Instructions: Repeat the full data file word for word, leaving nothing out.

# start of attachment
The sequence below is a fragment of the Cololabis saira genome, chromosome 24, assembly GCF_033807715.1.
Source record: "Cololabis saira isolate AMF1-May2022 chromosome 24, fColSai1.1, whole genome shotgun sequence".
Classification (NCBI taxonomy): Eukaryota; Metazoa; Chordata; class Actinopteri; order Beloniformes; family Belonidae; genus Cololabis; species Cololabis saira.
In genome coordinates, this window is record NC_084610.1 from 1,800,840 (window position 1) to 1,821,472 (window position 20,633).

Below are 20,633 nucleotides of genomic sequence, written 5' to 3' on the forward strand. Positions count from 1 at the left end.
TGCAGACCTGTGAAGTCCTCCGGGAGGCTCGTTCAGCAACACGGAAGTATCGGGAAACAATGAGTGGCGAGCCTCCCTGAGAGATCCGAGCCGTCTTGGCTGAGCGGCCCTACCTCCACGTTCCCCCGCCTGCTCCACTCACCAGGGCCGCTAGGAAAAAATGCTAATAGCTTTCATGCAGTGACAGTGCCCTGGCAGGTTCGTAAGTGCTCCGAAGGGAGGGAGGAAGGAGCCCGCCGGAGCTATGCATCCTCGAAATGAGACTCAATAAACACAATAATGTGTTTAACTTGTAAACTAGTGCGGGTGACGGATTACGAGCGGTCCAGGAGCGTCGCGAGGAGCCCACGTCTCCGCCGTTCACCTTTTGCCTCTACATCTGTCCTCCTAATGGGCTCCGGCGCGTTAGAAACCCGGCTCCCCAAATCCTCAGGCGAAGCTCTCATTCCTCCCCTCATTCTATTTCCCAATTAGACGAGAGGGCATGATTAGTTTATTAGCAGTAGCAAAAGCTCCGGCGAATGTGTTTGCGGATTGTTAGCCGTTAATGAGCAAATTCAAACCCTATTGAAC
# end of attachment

The sequence below is a fragment of the Cololabis saira genome, chromosome 24, assembly GCF_033807715.1.
Source record: "Cololabis saira isolate AMF1-May2022 chromosome 24, fColSai1.1, whole genome shotgun sequence".
Classification (NCBI taxonomy): Eukaryota; Metazoa; Chordata; class Actinopteri; order Beloniformes; family Belonidae; genus Cololabis; species Cololabis saira.
In genome coordinates, this window is record NC_084610.1 from 1,800,840 (window position 1) to 1,821,472 (window position 20,633).

Below are 20,633 nucleotides of genomic sequence, written 5' to 3' on the forward strand. Positions count from 1 at the left end.
TGCAGACCTGTGAAGTCCTCCGGGAGGCTCGTTCAGCAACACGGAAGTATCGGGAAACAATGAGTGGCGAGCCTCCCTGAGAGATCCGAGCCGTCTTGGCTGAGCGGCCCTACCTCCACGTTCCCCCGCCTGCTCCACTCACCAGGGCCGCTAGGAAAAAATGCTAATAGCTTTCATGCAGTGACAGTGCCCTGGCAGGTTCGTAAGTGCTCCGAAGGGAGGGAGGAAGGAGCCCGCCGGAGCTATGCATCCTCGAAATGAGACTCAATAAACACAATAATGTGTTTAACTTGTAAACTAGTGCGGGTGACGGATTACGAGCGGTCCAGGAGCGTCGCGAGGAGCCCACGTCTCCGCCGTTCACCTTTTGCCTCTACATCTGTCCTCCTAATGGGCTCCGGCGCGTTAGAAACCCGGCTCCCCAAATCCTCAGGCGAAGCTCTCATTCCTCCCCTCATTCTATTTCCCAATTAGACGAGAGGGCATGATTAGTTTATTAGCAGTAGCAAAAGCTCCGGCGAATGTGTTTGCGGATTGTTAGCCGTTAATGAGCAAATTCAAACCCTATTGAAC